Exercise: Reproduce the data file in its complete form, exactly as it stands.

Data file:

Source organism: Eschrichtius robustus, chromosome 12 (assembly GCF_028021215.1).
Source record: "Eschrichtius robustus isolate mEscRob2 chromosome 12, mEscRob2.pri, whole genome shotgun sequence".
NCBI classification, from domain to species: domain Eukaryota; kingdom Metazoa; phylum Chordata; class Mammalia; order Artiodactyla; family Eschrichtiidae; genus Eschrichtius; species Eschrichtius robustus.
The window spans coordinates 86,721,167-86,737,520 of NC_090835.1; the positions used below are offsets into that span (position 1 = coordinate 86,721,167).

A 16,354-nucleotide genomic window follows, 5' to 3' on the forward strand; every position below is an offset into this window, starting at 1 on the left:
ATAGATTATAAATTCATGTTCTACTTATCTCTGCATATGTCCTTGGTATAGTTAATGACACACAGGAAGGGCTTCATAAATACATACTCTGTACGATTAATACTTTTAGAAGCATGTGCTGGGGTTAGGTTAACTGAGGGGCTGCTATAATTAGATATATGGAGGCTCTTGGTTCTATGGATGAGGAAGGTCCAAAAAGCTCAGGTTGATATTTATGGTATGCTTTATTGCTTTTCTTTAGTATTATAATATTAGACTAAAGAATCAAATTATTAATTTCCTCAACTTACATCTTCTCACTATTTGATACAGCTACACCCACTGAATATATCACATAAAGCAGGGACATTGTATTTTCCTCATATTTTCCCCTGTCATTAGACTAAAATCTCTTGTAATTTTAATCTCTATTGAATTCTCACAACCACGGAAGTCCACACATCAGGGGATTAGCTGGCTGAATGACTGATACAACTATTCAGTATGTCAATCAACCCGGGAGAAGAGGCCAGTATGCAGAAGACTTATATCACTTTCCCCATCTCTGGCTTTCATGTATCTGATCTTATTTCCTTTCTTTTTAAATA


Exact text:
Source organism: Eschrichtius robustus, chromosome 12 (assembly GCF_028021215.1).
Source record: "Eschrichtius robustus isolate mEscRob2 chromosome 12, mEscRob2.pri, whole genome shotgun sequence".
NCBI classification, from domain to species: domain Eukaryota; kingdom Metazoa; phylum Chordata; class Mammalia; order Artiodactyla; family Eschrichtiidae; genus Eschrichtius; species Eschrichtius robustus.
The window spans coordinates 86,721,167-86,737,520 of NC_090835.1; the positions used below are offsets into that span (position 1 = coordinate 86,721,167).

A 16,354-nucleotide genomic window follows, 5' to 3' on the forward strand; every position below is an offset into this window, starting at 1 on the left:
ATAGATTATAAATTCATGTTCTACTTATCTCTGCATATGTCCTTGGTATAGTTAATGACACACAGGAAGGGCTTCATAAATACATACTCTGTACGATTAATACTTTTAGAAGCATGTGCTGGGGTTAGGTTAACTGAGGGGCTGCTATAATTAGATATATGGAGGCTCTTGGTTCTATGGATGAGGAAGGTCCAAAAAGCTCAGGTTGATATTTATGGTATGCTTTATTGCTTTTCTTTAGTATTATAATATTAGACTAAAGAATCAAATTATTAATTTCCTCAACTTACATCTTCTCACTATTTGATACAGCTACACCCACTGAATATATCACATAAAGCAGGGACATTGTATTTTCCTCATATTTTCCCCTGTCATTAGACTAAAATCTCTTGTAATTTTAATCTCTATTGAATTCTCACAACCACGGAAGTCCACACATCAGGGGATTAGCTGGCTGAATGACTGATACAACTATTCAGTATGTCAATCAACCCGGGAGAAGAGGCCAGTATGCAGAAGACTTATATCACTTTCCCCATCTCTGGCTTTCATGTATCTGATCTTATTTCCTTTCTTTTTAAATA